EMEA Structured Finance House: Morgan Stanley
On another planet
Despite squeezed profits and tougher conditions in European securitisation, Morgan Stanley has emerged as a leader in a slice of the market that holds significant promise for the future, making the bank IFR’s EMEA Structured Finance House of the Year.
The European securitisation market has braved another tough year filled with multiple blows, including a broader credit sell-off early in the year, volatility ahead of the UK’s Brexit vote and the looming prospect of tougher rules for the sector.
These shocks have at times widened spreads to eye-watering levels and made it even more difficult to execute deals, mounting further pressure on banks to choose between scaling back their European business and finding a way to reinvent themselves.
Many have opted for the former, applying deep cuts to their ABS operations. But Morgan Stanley has instead doubled down in a part of the market that could potentially prove to be its panacea.
As central bank stimulus, coupled with punitive capital charges, continues to make the majority of vanilla “flow” ABS uneconomical for issuers, the market has gradually turned its focus to more lucrative deals driven by large portfolio disposals from banks looking to deleverage.
In particular, a key opportunity has emerged in providing financing solutions to private equity firms looking to buy and securitise these assets, many of which were originated in the lead-up to the financial crisis.
A number of banks are jostling for a share in this racier part of the securitisation market, which offers markedly higher returns. Yet in 2016 Morgan Stanley has emerged as a comprehensive service provider in this all-important segment of ABS.
“The market has evolved from more traditional securitisation to focusing on bank deleveraging efforts and what those look like,” said Paul Burke, managing director in Morgan Stanley’s European structured finance team.
“At the point when someone needs to deleverage, we are able to do the advising, the arranging, underwriting the risk, using our balance sheet. We have done that in a coordinated way.”
The bank was at the helm of the most prominent example of this emerging business model, helping Cerberus Capital Management buy £13bn in legacy UK home loans (from Northern Rock’s Granite programme) and securitise about half in the largest European mortgage-backed deal since the financial crisis.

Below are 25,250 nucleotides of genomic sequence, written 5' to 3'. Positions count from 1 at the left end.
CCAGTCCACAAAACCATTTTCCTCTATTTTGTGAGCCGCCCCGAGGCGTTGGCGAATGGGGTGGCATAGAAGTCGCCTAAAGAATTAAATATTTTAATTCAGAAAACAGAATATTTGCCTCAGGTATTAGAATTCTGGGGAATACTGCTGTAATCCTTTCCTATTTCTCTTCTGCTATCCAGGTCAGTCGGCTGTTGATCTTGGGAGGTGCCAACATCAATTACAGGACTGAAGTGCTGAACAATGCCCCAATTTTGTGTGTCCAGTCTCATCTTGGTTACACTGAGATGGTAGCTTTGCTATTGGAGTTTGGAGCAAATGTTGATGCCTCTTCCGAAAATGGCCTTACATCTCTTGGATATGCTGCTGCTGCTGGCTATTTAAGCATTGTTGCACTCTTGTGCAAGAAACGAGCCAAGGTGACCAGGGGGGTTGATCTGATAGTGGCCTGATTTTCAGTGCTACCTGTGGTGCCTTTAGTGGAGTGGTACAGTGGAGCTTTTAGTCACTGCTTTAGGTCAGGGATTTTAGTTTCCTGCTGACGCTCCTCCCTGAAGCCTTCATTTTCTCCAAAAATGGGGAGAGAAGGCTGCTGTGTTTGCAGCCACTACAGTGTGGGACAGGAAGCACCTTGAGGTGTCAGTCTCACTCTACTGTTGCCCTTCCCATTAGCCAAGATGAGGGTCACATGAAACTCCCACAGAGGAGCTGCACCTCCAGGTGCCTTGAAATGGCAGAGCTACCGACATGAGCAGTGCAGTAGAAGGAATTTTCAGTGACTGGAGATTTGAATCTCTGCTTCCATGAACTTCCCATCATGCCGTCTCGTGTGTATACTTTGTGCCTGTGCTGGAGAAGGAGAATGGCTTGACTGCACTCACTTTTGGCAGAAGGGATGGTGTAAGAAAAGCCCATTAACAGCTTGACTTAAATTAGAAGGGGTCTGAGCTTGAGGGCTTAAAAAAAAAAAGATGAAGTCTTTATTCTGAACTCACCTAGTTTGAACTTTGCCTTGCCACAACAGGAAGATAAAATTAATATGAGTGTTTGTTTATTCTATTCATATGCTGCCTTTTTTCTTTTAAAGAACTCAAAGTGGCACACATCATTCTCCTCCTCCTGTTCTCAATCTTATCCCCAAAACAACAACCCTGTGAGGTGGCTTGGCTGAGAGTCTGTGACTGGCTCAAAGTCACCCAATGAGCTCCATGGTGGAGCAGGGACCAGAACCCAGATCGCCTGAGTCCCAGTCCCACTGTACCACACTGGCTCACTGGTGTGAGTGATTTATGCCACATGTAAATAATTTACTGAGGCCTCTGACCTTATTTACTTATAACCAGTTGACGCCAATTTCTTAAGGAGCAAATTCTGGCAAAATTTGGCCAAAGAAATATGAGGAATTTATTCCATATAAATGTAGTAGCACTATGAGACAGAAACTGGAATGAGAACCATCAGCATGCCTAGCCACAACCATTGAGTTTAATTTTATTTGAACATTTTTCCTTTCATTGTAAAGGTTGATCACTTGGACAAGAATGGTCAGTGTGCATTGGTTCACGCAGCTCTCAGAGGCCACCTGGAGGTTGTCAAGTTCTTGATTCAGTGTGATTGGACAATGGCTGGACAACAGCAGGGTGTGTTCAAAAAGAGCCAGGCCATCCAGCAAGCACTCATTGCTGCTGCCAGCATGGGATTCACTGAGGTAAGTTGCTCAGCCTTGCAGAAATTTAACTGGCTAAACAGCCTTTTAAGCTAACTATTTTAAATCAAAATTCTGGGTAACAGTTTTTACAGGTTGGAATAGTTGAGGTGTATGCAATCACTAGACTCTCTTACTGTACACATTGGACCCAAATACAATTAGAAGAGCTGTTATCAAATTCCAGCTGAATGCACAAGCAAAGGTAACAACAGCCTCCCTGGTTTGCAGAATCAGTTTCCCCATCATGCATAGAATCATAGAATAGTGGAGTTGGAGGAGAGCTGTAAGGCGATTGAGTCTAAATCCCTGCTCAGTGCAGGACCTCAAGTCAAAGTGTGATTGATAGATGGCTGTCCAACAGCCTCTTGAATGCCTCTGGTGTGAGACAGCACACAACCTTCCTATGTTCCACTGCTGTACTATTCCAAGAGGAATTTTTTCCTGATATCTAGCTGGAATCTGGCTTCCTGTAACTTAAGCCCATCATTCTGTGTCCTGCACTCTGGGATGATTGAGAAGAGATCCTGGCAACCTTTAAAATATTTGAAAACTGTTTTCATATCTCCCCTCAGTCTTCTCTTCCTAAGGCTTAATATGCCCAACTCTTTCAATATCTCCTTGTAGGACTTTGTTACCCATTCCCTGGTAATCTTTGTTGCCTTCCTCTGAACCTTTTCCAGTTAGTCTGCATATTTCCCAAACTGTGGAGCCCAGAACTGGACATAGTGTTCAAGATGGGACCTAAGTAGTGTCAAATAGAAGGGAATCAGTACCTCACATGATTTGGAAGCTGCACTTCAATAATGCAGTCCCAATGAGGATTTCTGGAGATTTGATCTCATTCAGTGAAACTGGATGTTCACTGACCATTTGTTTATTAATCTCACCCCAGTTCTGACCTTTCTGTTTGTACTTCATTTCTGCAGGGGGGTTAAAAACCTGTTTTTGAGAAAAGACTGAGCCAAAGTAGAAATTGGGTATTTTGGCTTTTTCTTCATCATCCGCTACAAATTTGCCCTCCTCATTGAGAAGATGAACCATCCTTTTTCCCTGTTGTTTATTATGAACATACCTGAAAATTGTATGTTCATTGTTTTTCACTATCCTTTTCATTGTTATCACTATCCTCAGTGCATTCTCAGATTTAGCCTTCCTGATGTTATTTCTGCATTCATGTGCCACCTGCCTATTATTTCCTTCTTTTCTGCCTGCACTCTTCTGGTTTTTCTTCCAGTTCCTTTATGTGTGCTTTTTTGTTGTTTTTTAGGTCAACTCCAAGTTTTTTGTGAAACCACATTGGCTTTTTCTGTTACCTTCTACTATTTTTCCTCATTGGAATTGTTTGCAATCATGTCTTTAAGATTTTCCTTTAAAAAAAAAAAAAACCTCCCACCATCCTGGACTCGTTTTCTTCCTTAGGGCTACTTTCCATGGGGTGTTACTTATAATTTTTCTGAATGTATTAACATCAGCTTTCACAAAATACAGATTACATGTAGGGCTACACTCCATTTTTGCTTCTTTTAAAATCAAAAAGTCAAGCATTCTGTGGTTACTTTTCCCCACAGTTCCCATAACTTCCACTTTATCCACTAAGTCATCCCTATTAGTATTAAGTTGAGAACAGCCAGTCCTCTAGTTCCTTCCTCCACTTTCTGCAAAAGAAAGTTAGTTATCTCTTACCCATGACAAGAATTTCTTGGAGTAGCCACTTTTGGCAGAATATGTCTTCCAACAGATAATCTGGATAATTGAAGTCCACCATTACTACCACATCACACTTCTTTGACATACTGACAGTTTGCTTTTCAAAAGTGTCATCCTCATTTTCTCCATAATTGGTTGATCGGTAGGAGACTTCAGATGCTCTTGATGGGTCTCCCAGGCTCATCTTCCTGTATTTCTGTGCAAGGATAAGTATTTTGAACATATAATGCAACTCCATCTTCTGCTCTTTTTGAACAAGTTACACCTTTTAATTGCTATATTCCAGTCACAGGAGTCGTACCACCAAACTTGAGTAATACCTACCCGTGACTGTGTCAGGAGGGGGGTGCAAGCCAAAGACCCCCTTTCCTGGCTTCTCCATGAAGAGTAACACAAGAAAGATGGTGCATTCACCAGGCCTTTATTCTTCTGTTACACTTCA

Morgan Stanley structured and arranged the “Neptune” warehouse, which represented the largest-ever European rated facility. The bank also acted as sole arranger and joint lead manager on the subsequent securitisation, which sold £6.2bn in mortgage-backed bonds to investors.
The Granite bridge financing and the securitisation represented one of the largest earning opportunities for banks in the European market, with Morgan Stanley playing a lead role within the consortium that reaped the benefits.
The lender also led the Auburn 10 RMBS transaction, a securitisation of Capital Home Loans mortgages that Cerberus acquired from Permanent TSB. The trade was the largest securitisation of UK buy-to-let mortgages since 2007.
And it was not just in legacy UK assets where Morgan Stanley led the way. The bank was sole arranger on an €850m securitisation of seasoned French home loans originated by GE Money, and done just before Cerberus took over the bank’s French arm. It was a sizeable deal in the increasingly rare French RMBS space. Morgan Stanley then led a more than €700m follow-on deal in October.
There are distinct challenges to securitising legacy portfolios like these, but such deals represent a potential area for growth in the securitisation market.
With more European banks looking to shed capital-intensive assets as a way of deleveraging, there are likely to be many more of these deals coming to market in the next few years, brought by the private equity firms likely to buy up these portfolios.
“Whereas previously that financing was just bank balance sheet, private equity are having to go to the capital markets to extract the maximum value from these portfolios,” said Jon Walton, managing director in Morgan Stanley’s European structured finance team.
The central element to gaining a position in this part of the market is undoubtedly balance sheet and Morgan Stanley has not hesitated to make use of its strength. But the bank also aims to provides a comprehensive range of services, taking these transactions from start to finish.
“We haven’t been afraid to use our balance sheet,” Walton added. “But being a one-stop shop is what has allowed us to engage with this part of the market.”